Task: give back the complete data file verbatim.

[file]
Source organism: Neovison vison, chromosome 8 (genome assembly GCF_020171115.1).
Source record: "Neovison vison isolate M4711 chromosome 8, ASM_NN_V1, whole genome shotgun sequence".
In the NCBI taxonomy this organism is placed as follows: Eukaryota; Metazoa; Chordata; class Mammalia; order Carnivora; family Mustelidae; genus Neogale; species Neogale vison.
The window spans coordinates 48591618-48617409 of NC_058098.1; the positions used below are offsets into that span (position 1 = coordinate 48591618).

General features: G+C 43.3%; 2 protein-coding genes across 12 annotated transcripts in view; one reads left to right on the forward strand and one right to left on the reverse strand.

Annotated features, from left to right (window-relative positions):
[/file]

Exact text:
Source organism: Neovison vison, chromosome 8 (genome assembly GCF_020171115.1).
Source record: "Neovison vison isolate M4711 chromosome 8, ASM_NN_V1, whole genome shotgun sequence".
In the NCBI taxonomy this organism is placed as follows: Eukaryota; Metazoa; Chordata; class Mammalia; order Carnivora; family Mustelidae; genus Neogale; species Neogale vison.
The window spans coordinates 48591618-48617409 of NC_058098.1; the positions used below are offsets into that span (position 1 = coordinate 48591618).

General features: G+C 43.3%; 2 protein-coding genes across 12 annotated transcripts in view; one reads left to right on the forward strand and one right to left on the reverse strand.

Annotated features, from left to right (window-relative positions):